Every year, an untold number of Florida’s families wonders what would happen if a big storm rolled in on Christmas Eve and Santa couldn’t make it. Rudolph can only get so far with the shiny nose thing. In hail and sleet and even a major wind storm, Santa could be grounded — or worse, he could be in an accident along the flyway or on the slippery roof of someone’s house.
The question is really about us and what we would do. No one seems to worry about poor Santa, lying by the side of the road, surrounded by injured reindeer and broken toys. Let’s hope the poor guy has insurance!
A brokerage firm decided to put together a proposal for Old St. Nick. The brokers looked at the various risks Santa and his workforce face and developed a series of coverage recommendations for K. Kringle Manufacturing. Naturally, they published their findings in a white paper.
Overall, the old guy will need to cover $1.175 billion in exposures. Considering the 14 scenarios worked up by the risk managers, the policy would cost about $1.2 million a year.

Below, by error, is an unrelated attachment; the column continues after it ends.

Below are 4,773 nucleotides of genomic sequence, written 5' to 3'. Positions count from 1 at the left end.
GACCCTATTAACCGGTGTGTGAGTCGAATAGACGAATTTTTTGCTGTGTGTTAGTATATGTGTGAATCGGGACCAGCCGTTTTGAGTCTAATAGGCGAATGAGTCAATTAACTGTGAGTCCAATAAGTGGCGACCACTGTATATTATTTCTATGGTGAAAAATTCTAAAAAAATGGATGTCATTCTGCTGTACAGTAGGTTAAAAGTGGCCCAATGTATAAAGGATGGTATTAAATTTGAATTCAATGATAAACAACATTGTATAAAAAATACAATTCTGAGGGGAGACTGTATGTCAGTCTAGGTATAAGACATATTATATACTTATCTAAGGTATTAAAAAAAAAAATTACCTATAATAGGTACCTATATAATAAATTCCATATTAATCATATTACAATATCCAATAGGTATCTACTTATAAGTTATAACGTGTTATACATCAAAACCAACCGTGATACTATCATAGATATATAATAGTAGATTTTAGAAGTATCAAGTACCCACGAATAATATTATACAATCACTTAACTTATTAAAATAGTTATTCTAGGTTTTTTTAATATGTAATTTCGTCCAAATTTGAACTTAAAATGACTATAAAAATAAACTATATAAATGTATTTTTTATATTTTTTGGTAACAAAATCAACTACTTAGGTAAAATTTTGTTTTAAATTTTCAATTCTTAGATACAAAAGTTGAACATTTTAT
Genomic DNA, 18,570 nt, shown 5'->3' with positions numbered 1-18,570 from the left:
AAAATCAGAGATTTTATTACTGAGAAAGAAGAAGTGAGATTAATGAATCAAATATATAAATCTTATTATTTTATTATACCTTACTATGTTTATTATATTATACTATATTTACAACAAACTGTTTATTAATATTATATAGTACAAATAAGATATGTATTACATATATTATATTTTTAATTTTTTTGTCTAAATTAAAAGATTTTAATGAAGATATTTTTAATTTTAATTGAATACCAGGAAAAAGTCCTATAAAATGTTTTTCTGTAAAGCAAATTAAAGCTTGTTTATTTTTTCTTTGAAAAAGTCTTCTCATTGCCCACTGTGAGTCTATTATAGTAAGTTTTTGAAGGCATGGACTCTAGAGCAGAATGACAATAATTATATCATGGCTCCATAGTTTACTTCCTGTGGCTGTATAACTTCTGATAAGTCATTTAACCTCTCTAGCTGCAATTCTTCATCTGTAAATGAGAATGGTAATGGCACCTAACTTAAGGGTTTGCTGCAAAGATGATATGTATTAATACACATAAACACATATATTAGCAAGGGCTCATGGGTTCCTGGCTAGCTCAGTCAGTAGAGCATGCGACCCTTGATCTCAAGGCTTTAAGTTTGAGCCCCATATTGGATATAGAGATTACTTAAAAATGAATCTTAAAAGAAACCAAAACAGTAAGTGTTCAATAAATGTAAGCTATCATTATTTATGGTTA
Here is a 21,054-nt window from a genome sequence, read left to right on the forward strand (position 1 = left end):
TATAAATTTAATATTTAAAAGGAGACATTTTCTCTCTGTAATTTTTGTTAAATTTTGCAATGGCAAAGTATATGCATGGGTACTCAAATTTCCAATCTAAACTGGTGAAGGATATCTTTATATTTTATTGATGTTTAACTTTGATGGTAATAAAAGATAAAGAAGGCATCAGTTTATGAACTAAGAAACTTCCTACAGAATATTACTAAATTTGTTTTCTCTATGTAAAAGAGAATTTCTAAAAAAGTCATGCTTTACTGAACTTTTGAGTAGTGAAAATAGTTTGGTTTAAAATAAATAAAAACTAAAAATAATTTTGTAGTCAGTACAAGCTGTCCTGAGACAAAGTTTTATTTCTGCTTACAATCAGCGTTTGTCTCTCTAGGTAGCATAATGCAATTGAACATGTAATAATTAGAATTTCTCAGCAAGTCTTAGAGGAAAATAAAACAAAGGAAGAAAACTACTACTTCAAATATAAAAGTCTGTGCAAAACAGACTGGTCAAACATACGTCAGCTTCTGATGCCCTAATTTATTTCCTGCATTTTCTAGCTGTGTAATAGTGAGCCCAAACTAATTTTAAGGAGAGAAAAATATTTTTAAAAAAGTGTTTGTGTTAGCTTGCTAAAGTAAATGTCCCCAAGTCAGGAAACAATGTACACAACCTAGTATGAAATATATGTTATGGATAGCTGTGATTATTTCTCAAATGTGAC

Surprisingly, the exercise involves many different types of coverage. For example, damage to toys in transit fell into the “ocean/marine” category; injuries to any of the eight (or nine, including Rudolph) tiny reindeer fell under “exotic animals.”
An aviation insurance policy would cover airborne sleigh mishaps. And don’t forget that naughty kids get lumps of coal in their stockings – that calls for pollution coverage.
Have we missed anything? We’ll continue this in our next post.
Source: Insurance Journal, “Risk Managers Find Santa Exposed, Urge $1 Billion Coverage Plan,” Dec. 19, 2011Share